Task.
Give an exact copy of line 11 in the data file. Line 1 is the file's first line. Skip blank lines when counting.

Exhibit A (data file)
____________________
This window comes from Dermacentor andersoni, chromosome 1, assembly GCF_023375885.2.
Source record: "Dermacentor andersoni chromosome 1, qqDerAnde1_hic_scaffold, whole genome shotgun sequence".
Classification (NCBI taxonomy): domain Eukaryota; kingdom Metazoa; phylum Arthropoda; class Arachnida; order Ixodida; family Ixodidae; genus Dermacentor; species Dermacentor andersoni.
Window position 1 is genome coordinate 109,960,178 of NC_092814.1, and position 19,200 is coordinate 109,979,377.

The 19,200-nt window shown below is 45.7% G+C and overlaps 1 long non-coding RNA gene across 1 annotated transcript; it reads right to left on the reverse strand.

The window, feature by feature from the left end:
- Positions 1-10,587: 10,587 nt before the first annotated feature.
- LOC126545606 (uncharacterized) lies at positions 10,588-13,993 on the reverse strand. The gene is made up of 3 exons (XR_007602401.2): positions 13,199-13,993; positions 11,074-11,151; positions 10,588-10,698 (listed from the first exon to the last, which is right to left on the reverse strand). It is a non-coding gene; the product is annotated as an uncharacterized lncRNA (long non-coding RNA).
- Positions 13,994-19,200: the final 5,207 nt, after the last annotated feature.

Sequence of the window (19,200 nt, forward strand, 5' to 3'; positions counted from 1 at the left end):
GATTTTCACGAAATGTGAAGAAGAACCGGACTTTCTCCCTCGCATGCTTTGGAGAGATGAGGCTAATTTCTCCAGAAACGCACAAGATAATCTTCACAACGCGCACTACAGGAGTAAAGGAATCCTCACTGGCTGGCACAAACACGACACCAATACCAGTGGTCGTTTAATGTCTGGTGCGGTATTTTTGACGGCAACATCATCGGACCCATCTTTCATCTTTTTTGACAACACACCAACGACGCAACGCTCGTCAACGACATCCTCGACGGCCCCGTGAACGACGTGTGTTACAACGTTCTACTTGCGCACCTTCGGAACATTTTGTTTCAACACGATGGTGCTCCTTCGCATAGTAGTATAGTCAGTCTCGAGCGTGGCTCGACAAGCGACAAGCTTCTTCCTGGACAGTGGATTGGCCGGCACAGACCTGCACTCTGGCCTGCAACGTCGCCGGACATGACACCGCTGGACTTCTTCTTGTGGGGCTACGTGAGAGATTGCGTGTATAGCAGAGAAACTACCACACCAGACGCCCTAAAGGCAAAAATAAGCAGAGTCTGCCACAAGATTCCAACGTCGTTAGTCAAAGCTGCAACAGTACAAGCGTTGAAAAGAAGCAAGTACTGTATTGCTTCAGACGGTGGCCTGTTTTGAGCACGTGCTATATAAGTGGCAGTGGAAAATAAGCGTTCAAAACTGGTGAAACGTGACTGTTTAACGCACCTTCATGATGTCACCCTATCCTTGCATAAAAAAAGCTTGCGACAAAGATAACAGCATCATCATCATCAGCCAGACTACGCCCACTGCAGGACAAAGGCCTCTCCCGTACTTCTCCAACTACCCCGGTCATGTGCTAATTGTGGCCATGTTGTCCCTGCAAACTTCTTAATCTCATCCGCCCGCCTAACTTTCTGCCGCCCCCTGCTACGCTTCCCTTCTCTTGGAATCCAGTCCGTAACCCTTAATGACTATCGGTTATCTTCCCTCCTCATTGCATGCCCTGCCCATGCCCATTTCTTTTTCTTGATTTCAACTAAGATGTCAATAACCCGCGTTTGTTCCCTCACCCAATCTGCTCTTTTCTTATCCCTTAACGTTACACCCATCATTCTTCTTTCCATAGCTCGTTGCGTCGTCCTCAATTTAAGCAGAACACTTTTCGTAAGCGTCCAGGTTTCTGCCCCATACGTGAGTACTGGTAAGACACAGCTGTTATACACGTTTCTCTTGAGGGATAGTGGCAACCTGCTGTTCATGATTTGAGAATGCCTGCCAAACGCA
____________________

GATTTTCACGAAATGTGAAGAAGAACCGGACTTTCTCCCTCGCATGCTTTGGAGAGATGAGGCTAATTTCTCCAGAAACGCACAAGATAATCTTCACAACGCGCACTACAGGAGTAAAGGAATCCTCACTGGCTGGCACAAACACGACACCAATACCAGTGGTCGTTTAATGTCTGGTGCGGTATTTTTGACGGCAACATCATCGGACCCATCTTTCATCTTTTTTGACAACACACCAACGACGCAACGCTCGTCAACGACATCCTCGACGGCCCCGTGAACGACGTGTGTTACAACGTTCTACTTGCGCACCTTCGGAACATTTTGTTTCAACACGATGGTGCTCCTTCGCATAGTAGTATAGTCAGTCTCGAGCGTGGCTCGACAAGCGACAAGCTTCTTCCTGGACAGTGGATTGGCCGGCACAGACCTGCACTCTGGCCTGCAACGTCGCCGGACATGACACCGCTGGACTTCTTCTTGTGGGGCTACGTGAGAGATTGCGTGTATAGCAGAGAAACTACCACACCAGACGCCCTAAAGGCAAAAATAAGCAGAGTCTGCCACAAGATTCCAACGTCGTTAGTCAAAGCTGCAACAGTACAAGCGTTGAAAAGAAGCAAGTACTGTATTGCTTCAGACGGTGGCCTGTTTTGAGCACGTGCTATATAAGTGGCAGTGGAAAATAAGCGTTCAAAACTGGTGAAACGTGACTGTTTAACGCACCTTCATGATGTCACCCTATCCTTGCATAAAAAAAGCTTGCGACAAAGATAACAGCATCATCATCATCAGCCAGACTACGCCCACTGCAGGACAAAGGCCTCTCCCGTACTTCTCCAACTACCCCGGTCATGTGCTAATTGTGGCCATGTTGTCCCTGCAAACTTCTTAATCTCATCCGCCCGCCTAACTTTCTGCCGCCCCCTGCTACGCTTCCCTTCTCTTGGAATCCAGTCCGTAACCCTTAATGACTATCGGTTATCTTCCCTCCTCATTGCATGCCCTGCCCATGCCCATTTCTTTTTCTTGATTTCAACTAAGATGTCAATAACCCGCGTTTGTTCCCTCACCCAATCTGCTCTTTTCTTATCCCTTAACGTTACACCCATCATTCTTCTTTCCATAGCTCGTTGCGTCGTCCTCAATTTAAGCAGAACACTTTTCGTAAGCGTCCAGGTTTCTGCCCCATACGTGAGTACTGGTAAGACACAGCTGTTATACACGTTTCTCTTGAGGGATAGTGGCAACCTGCTGTTCATGATTTGAGAATGCCTGCCAAACGCA